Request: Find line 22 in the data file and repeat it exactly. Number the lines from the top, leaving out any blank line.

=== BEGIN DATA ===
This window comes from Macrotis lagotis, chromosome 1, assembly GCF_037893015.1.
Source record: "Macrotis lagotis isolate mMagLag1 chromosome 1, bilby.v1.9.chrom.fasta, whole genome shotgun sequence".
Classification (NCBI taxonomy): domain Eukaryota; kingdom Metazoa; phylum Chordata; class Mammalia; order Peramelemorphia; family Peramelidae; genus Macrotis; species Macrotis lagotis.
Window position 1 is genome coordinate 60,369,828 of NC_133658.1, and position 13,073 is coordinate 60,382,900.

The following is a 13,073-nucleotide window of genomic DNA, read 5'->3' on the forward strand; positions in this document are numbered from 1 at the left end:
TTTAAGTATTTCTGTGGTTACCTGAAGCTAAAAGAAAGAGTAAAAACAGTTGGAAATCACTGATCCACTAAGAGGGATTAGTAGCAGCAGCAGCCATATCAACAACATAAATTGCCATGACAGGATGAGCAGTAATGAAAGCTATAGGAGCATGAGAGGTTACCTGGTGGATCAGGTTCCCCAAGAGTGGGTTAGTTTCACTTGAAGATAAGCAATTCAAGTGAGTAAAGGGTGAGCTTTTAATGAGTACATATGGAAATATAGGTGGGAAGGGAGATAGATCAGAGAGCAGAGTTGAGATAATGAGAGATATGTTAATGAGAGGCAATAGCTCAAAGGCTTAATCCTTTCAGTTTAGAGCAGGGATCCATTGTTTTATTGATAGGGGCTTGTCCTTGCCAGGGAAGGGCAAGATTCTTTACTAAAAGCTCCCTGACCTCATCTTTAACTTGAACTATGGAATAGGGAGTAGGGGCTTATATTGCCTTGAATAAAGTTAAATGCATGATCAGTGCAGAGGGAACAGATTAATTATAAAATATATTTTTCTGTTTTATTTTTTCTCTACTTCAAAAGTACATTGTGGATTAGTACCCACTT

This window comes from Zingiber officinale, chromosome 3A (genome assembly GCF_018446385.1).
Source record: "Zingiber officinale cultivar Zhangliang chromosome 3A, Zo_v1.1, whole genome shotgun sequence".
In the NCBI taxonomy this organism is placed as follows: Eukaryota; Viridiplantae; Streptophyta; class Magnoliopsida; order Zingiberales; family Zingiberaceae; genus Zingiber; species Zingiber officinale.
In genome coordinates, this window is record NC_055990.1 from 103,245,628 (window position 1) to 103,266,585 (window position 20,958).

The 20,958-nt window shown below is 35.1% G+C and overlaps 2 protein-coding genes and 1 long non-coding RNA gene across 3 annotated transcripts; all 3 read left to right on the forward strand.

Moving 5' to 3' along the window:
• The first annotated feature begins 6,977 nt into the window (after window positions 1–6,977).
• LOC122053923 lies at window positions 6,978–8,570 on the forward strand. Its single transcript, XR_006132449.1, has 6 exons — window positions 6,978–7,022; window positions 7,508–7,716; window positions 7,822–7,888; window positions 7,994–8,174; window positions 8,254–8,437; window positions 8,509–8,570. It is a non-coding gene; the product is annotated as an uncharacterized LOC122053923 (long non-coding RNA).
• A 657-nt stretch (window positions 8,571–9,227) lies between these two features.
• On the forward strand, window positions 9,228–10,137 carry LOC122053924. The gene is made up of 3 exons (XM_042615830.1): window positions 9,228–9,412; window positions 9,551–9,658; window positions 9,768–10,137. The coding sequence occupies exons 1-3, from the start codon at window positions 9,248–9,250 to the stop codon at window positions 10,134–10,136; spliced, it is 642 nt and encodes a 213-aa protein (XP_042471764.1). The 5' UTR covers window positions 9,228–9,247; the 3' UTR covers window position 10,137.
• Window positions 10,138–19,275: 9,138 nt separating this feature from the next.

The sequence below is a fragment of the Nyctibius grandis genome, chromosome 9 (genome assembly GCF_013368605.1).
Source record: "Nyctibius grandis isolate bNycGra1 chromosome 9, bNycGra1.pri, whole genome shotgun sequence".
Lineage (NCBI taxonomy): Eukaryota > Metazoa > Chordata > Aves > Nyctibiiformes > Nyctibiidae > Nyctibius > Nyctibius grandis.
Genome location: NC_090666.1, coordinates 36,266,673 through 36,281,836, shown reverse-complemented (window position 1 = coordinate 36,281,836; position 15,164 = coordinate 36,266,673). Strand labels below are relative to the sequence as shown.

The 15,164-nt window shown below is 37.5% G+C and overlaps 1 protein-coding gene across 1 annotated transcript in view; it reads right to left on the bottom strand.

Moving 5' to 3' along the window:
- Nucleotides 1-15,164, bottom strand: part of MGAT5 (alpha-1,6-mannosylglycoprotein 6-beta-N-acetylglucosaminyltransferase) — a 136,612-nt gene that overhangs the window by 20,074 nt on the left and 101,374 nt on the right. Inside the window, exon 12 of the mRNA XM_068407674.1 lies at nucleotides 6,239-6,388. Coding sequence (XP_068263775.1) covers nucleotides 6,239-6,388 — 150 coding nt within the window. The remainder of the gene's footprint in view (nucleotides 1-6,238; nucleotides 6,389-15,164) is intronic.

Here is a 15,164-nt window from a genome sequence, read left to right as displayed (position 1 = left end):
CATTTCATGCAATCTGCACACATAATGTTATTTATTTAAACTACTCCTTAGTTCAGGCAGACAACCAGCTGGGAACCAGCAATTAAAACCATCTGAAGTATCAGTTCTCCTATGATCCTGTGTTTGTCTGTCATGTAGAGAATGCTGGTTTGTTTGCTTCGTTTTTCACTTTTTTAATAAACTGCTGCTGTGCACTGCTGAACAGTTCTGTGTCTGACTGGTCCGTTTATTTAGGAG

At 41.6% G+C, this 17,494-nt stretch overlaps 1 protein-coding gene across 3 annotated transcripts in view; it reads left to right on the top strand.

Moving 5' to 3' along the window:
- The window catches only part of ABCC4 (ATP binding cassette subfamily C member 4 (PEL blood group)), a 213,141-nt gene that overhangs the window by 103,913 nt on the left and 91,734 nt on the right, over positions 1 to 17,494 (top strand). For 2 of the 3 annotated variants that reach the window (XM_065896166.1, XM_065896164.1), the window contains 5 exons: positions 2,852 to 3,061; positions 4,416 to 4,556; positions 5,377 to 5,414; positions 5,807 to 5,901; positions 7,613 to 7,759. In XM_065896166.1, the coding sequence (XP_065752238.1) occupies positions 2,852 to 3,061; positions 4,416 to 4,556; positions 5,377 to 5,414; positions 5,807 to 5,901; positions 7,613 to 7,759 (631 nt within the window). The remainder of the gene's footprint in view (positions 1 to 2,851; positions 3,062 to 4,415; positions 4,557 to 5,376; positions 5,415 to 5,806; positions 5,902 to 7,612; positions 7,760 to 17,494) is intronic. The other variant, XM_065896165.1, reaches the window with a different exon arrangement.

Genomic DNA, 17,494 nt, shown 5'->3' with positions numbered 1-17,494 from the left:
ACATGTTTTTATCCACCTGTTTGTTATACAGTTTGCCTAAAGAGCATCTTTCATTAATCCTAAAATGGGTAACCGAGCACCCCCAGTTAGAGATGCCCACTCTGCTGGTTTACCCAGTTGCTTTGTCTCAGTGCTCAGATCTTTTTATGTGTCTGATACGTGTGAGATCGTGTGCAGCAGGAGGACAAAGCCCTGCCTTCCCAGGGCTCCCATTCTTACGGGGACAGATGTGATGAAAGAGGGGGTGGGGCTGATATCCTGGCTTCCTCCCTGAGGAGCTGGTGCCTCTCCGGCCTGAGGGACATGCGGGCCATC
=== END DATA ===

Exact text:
The 15,164-nt window shown below is 37.5% G+C and overlaps 1 protein-coding gene across 1 annotated transcript in view; it reads right to left on the bottom strand.